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Vol. 8(2), pp. 3-6The McAllen International Orchid Society JournalFebruary 2007


Greig Russell

Fig. 1. Dust jacket of Reinikka's (in)famous book. Item scanned, 17 January, 2007.

In 1972, when Merle A. Reinikka's A History of the Orchid (Fig. 1) came out, it was a resource of immense value. At that time, information was not readily available and any study of any merit tended to require almost unreasonable effort to effect. Visits to more than one library, much letter writing hoping to elicit clues which would lead to useful sources of information, and a large measure of luck, were the orders of the day. One would have been lucky to find one single reference to any fact of interest and after briefly assessing its source, one would take a leap of faith and simply accept the fact blindly. Today, information is much cheaper and it is possible to fact-check with the greatest of ease using that magnificent resource, the Internet. It is now an easy thing to find all the errors in Reinikka's text.

Why I am discussing all this is because our beloved editor used Reinikka as his chief source of information when he wrote his piece on the sublime Henry George Moon in the November issue of the MIOS Journal. It just so happens that I have also been looking into the life of this self-same gentleman of late. One of the tools I like to use is the genealogy resources of the Internet, and particularly when one is looking into American or British families, there is much information available, and much of this information is free. By paying a fee, an even broader range of information can be accessed; but being a South African, I require a bucket-load of our Mickey Mouse currency to buy a handful of foreign exchange, so I tend to avoid that route. The other version of this simply calls me a cheap-skate.

Regarding the genealogy of Henry George Moon (H.G.), I can say with certainty that he was born in St Pancras, Middlesex - possibly in Camden Town (since 1900 this area has been in Greater London), and not in Barnet, Hertfordshire, as we are told. The family never appear to have lived in Barnet at all; from 1857 to 1863, they were living in St Pancras, around 1865 they lived in Tottenham, Middlesex and around 1867 they were in Hornsey, Middlesex. By 1871 they were back in St Pancras where they remained until about 1892. Another error is the date of the death of H.G.'s father Henry; although given as 1866, he definitely died in the last quarter of 1868. It is also said that on H.G.'s death, he left two sons; I can find three Moon children born in St Albans between 1895 and 1905; two boys and a girl. Perhaps the girl died before H.G. did, although I can find no evidence of this.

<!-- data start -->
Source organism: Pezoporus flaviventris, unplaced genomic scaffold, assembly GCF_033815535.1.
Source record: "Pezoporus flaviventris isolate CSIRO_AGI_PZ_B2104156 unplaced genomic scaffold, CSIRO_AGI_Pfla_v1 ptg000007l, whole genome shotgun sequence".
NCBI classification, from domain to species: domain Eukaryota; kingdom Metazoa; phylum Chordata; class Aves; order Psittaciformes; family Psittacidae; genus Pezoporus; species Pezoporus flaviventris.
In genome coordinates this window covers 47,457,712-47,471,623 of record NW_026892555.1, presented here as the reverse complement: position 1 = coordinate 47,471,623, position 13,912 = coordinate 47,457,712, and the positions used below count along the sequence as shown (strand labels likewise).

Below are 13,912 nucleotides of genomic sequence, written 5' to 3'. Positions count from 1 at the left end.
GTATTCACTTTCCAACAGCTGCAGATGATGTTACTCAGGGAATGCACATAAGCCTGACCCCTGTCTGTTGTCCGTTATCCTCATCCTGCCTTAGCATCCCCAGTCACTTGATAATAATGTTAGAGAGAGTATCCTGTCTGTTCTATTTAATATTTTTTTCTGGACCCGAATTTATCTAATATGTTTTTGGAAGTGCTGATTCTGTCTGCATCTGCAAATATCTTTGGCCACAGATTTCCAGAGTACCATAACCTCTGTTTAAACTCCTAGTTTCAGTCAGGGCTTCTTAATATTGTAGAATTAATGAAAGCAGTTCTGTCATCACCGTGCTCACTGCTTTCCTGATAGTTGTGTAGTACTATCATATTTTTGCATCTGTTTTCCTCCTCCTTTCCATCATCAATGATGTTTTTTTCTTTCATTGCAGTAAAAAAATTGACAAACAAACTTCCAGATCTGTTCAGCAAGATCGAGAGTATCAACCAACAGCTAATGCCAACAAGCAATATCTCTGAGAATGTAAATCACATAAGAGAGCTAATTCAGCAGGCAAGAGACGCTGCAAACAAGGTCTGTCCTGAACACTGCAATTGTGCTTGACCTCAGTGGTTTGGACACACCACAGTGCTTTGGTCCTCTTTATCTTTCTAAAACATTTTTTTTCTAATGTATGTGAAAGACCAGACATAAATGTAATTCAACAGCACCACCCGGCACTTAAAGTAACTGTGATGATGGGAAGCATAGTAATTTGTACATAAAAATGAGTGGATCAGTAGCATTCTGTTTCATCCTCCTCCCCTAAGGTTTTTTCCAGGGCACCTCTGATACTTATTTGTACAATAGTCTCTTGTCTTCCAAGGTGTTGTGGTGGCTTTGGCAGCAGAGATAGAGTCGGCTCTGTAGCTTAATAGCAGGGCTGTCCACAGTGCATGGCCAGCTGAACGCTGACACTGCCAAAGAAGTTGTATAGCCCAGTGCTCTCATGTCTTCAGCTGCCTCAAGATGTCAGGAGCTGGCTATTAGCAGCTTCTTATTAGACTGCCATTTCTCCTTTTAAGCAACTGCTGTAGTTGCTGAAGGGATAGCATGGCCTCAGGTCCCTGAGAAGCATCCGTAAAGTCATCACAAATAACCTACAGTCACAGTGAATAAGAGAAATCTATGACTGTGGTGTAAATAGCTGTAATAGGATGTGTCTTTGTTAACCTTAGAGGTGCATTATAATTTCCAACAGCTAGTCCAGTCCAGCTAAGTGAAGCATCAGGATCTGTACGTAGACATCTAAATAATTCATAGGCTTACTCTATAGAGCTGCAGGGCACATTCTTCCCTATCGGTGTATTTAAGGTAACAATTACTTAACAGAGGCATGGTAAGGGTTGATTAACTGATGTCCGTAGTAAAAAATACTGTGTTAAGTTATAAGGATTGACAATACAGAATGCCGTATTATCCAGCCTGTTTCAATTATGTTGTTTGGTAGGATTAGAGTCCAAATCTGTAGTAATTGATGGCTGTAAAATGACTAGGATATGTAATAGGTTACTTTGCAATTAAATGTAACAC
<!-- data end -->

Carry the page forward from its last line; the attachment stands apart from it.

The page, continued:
My genealogical research into the Moon family has proven to be a study in 19th century family tragedy. H.G.'s mother Sarah was born in Lincolnshire, and was an orphan by the age of 15. She appears to have been the inmate of the Stamford Union Workhouse, which housed paupers, for a period of up to ten years after her parents died, until she met and married Henry Sr. The latter died 17 years after their marriage, aged but 43. Sarah gave birth to at least 6 children and possibly more, lost a son at 4 years of age, a daughter at 16, and her oldest daughter, Isabella, lost her son, Sarah's first grandchild, when he was two or three months of age, Isabella herself dying a year later. When Sarah died at the respectable age of 72 in 1898, only three of her children survived her at most. H. G. only survived her by seven years, dying at the age of 48.

Another problem in the Reinikka material is the lack of definition of the nature of William Robinson's publications. Robinson was an Irish-born gardener of humble origins who fled Ireland as a young man, going to London, working at Kew for a while and then taking to writing and publishing on gardening matters. In this latter profession he made his wealth, using it to purchase a country estate in Sussex--the famous Gravetye Manor, where he laid out one of the most famous of English gardens. He wrote a number of books, two of the most famous being The English Flower Garden and Wild Garden. The first of these went through many editions, transforming considerably during its evolution. He also published three periodicals, The Garden, Gardening Illustrated and Flora & Sylva. The first existed from 1871-1927, and the second from 1879-1956. Flora & Sylva was the show-off magazine; very artistically composed, printed on hand-made paper, with the highest of quality in authorship and artistry. It lasted but 33 months, from April 1903 to December 1905, containing two color plates per month. Of its total of 66 colour plates, most were painted by H. G. Moon. Its publication ceased because the expense of its production almost broke Robinson.